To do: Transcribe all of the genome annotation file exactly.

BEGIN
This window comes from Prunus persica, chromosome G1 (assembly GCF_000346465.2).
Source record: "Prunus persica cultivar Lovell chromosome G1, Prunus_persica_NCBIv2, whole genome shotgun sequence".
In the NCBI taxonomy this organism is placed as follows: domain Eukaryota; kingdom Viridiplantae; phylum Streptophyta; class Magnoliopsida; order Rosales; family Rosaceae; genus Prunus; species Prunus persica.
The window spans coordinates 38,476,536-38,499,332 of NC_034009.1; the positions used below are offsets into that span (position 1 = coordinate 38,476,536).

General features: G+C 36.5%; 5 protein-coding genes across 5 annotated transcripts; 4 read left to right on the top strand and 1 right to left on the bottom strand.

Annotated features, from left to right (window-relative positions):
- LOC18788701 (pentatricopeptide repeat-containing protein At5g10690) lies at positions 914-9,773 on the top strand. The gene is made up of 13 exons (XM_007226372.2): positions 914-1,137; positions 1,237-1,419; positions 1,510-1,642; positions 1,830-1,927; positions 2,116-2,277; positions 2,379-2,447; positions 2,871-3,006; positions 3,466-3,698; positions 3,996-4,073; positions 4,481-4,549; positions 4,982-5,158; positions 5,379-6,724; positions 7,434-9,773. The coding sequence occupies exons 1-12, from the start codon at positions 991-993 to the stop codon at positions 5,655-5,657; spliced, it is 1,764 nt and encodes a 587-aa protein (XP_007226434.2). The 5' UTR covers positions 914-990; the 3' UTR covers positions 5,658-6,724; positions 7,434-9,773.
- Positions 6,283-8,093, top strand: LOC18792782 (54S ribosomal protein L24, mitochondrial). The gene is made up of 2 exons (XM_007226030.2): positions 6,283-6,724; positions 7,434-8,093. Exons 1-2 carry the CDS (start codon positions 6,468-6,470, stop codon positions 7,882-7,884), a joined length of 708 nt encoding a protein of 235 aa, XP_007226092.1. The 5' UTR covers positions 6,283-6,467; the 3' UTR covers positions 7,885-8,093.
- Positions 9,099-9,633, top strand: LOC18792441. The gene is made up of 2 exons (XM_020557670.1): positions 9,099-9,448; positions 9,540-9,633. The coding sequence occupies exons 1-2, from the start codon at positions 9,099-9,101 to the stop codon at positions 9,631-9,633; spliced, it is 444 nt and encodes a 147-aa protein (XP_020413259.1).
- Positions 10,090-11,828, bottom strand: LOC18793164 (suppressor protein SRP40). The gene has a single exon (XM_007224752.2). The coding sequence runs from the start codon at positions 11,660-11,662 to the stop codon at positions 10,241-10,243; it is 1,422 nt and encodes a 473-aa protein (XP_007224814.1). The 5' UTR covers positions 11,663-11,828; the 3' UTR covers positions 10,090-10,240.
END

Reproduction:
This window comes from Prunus persica, chromosome G1 (assembly GCF_000346465.2).
Source record: "Prunus persica cultivar Lovell chromosome G1, Prunus_persica_NCBIv2, whole genome shotgun sequence".
In the NCBI taxonomy this organism is placed as follows: domain Eukaryota; kingdom Viridiplantae; phylum Streptophyta; class Magnoliopsida; order Rosales; family Rosaceae; genus Prunus; species Prunus persica.
The window spans coordinates 38,476,536-38,499,332 of NC_034009.1; the positions used below are offsets into that span (position 1 = coordinate 38,476,536).

General features: G+C 36.5%; 5 protein-coding genes across 5 annotated transcripts; 4 read left to right on the top strand and 1 right to left on the bottom strand.

Annotated features, from left to right (window-relative positions):
- LOC18788701 (pentatricopeptide repeat-containing protein At5g10690) lies at positions 914-9,773 on the top strand. The gene is made up of 13 exons (XM_007226372.2): positions 914-1,137; positions 1,237-1,419; positions 1,510-1,642; positions 1,830-1,927; positions 2,116-2,277; positions 2,379-2,447; positions 2,871-3,006; positions 3,466-3,698; positions 3,996-4,073; positions 4,481-4,549; positions 4,982-5,158; positions 5,379-6,724; positions 7,434-9,773. The coding sequence occupies exons 1-12, from the start codon at positions 991-993 to the stop codon at positions 5,655-5,657; spliced, it is 1,764 nt and encodes a 587-aa protein (XP_007226434.2). The 5' UTR covers positions 914-990; the 3' UTR covers positions 5,658-6,724; positions 7,434-9,773.
- Positions 6,283-8,093, top strand: LOC18792782 (54S ribosomal protein L24, mitochondrial). The gene is made up of 2 exons (XM_007226030.2): positions 6,283-6,724; positions 7,434-8,093. Exons 1-2 carry the CDS (start codon positions 6,468-6,470, stop codon positions 7,882-7,884), a joined length of 708 nt encoding a protein of 235 aa, XP_007226092.1. The 5' UTR covers positions 6,283-6,467; the 3' UTR covers positions 7,885-8,093.
- Positions 9,099-9,633, top strand: LOC18792441. The gene is made up of 2 exons (XM_020557670.1): positions 9,099-9,448; positions 9,540-9,633. The coding sequence occupies exons 1-2, from the start codon at positions 9,099-9,101 to the stop codon at positions 9,631-9,633; spliced, it is 444 nt and encodes a 147-aa protein (XP_020413259.1).
- Positions 10,090-11,828, bottom strand: LOC18793164 (suppressor protein SRP40). The gene has a single exon (XM_007224752.2). The coding sequence runs from the start codon at positions 11,660-11,662 to the stop codon at positions 10,241-10,243; it is 1,422 nt and encodes a 473-aa protein (XP_007224814.1). The 5' UTR covers positions 11,663-11,828; the 3' UTR covers positions 10,090-10,240.